Most of Tulum's superb collection of high quality restaurants are located along the beach road, which makes it all too easy to enjoy all your meals a quick stroll from the beach.  If you have a car, which we recommend, take a short drive past the checkpoint with friendly men with friendly automatic weapons, and explore Tulum Town, about a 20 minute drive from the beach. 

A selection of Antijitos at La Chiapaneca
The food is not as good as some of the outstanding restaurants on the beach road, but, naturally, the prices drop considerably. And you can sample the cuisine that locals and adventurous travelers alike can enjoy together. 

Two spots that should not be missed are El Camello Jr., a raucous local seafood shop and restaurant, and Antojitos La Chiapaneca, a taqueria serving phenomenally inexpensive al pastor tacos. Or try them both in the same meal for a little surf 'n turf  they're certainly cheap enough.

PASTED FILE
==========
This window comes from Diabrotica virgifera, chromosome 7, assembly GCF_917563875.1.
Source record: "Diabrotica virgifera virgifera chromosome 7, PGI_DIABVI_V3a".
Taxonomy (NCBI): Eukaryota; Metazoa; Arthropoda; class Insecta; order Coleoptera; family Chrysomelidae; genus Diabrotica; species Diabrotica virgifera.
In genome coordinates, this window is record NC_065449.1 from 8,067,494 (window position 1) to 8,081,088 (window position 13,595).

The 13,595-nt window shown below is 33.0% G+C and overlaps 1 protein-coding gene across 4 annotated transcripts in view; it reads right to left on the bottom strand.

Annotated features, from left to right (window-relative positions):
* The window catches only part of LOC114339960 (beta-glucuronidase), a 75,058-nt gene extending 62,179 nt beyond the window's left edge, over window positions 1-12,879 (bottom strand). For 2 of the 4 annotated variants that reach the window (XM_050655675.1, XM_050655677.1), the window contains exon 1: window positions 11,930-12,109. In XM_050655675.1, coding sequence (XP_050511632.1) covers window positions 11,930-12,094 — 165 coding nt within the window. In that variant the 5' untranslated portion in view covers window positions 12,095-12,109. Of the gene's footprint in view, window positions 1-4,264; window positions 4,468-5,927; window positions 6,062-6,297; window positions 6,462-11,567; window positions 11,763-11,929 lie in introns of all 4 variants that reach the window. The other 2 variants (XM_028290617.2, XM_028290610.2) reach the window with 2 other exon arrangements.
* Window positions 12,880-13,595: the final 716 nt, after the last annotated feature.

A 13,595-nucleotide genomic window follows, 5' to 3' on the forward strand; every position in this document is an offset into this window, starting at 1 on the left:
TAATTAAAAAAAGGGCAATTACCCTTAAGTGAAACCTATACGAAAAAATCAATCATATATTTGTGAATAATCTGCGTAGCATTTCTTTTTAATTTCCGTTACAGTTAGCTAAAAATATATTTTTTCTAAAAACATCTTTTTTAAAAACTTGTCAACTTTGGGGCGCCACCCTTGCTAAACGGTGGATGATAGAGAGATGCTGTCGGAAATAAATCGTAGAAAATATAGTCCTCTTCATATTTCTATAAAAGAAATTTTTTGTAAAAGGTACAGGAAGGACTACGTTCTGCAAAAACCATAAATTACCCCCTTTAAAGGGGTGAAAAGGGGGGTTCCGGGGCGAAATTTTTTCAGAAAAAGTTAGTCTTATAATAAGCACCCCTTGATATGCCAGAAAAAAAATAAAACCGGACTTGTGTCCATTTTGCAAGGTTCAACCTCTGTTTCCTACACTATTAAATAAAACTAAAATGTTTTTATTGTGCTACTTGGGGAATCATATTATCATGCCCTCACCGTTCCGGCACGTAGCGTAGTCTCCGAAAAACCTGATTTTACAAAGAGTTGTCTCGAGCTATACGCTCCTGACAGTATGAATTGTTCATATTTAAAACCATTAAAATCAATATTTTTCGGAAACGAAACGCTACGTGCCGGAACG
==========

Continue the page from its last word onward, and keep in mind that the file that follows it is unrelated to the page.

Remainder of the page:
Friday, March 14, 2014

The Foods of Tulum Mexico Part I: The Italian Restaurants

Acqua Pazza - olive oil poached red snapper fillet at Posada Margherita
I recently embarked on a relaxing and flavorful vacation to Tulum in Mexico. Here is the first entry in our Beyond the Five Boroughs feature on Tulum, featuring two of its surprisingly authentic Italian restaurants. Later posts explore beach front dining; fine dining; Hartwood, Tulum's best restaurantand traditional Mexican street food.